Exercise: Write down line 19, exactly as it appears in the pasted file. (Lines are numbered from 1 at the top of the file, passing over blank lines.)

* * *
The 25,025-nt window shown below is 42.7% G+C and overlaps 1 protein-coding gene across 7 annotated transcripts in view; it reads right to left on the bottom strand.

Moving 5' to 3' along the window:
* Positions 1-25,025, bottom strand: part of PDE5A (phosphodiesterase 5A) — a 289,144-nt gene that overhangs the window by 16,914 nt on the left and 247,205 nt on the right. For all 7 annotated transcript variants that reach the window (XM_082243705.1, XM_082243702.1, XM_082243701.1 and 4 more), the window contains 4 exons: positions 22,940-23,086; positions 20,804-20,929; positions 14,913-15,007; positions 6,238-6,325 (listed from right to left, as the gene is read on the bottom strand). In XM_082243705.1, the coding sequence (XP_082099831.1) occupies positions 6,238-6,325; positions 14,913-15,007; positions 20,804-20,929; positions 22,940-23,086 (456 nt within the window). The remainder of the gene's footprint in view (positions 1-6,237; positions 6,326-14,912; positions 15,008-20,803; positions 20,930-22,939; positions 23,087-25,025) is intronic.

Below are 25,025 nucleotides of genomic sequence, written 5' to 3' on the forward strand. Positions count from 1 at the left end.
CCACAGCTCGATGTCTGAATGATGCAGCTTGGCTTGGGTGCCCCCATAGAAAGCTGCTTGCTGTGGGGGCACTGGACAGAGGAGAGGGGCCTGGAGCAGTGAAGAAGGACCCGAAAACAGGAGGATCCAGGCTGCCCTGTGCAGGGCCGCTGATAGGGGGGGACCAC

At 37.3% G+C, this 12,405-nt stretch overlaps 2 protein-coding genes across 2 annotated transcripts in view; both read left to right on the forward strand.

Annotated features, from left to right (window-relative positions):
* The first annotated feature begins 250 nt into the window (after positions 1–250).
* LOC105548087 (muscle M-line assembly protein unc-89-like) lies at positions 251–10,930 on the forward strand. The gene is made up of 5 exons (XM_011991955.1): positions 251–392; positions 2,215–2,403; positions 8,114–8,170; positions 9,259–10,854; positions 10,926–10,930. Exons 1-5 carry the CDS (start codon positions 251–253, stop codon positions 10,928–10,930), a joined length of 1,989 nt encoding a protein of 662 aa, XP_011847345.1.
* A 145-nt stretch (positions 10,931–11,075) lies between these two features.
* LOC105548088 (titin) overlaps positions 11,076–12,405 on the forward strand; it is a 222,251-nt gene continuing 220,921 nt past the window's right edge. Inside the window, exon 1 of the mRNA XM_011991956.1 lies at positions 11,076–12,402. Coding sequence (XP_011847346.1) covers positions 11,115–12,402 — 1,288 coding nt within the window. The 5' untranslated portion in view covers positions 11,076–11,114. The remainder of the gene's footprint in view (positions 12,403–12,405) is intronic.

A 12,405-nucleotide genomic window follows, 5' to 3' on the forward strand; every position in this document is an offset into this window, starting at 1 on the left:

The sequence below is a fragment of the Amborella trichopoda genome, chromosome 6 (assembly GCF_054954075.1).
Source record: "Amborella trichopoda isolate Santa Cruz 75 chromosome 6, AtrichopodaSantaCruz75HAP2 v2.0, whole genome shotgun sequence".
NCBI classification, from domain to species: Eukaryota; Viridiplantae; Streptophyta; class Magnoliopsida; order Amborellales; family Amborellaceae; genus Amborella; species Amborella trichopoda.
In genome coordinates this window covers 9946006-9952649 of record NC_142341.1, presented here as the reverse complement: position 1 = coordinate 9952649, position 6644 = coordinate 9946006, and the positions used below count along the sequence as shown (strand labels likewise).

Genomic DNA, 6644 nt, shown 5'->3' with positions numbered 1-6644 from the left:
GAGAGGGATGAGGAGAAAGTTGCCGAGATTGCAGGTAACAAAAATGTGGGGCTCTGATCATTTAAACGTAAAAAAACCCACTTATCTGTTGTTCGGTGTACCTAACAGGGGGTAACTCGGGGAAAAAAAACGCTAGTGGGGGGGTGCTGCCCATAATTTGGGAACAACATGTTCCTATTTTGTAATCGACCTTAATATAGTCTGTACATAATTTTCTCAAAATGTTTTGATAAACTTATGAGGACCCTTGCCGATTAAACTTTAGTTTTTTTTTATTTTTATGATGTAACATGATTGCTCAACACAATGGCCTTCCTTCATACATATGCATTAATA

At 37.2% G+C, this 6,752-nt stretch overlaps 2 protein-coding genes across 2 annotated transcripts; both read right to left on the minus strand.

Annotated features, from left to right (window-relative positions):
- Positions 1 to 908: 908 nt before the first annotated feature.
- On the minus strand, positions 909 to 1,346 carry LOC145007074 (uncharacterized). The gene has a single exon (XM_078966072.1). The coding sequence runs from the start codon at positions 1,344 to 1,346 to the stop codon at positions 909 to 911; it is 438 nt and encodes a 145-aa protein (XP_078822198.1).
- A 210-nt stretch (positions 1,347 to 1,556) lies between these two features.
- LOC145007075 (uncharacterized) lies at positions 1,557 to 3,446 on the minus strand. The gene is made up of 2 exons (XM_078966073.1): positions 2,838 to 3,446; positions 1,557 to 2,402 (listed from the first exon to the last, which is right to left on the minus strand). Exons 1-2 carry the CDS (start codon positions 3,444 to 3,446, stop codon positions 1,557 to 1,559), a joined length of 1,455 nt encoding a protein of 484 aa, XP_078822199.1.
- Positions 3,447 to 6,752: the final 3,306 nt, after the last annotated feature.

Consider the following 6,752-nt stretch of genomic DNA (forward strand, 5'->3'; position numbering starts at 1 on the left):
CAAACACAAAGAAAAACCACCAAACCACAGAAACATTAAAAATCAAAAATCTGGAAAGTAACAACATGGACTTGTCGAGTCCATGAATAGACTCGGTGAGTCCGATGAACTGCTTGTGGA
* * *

At 37.2% G+C, this 6,752-nt stretch overlaps 2 protein-coding genes across 2 annotated transcripts; both read right to left on the minus strand.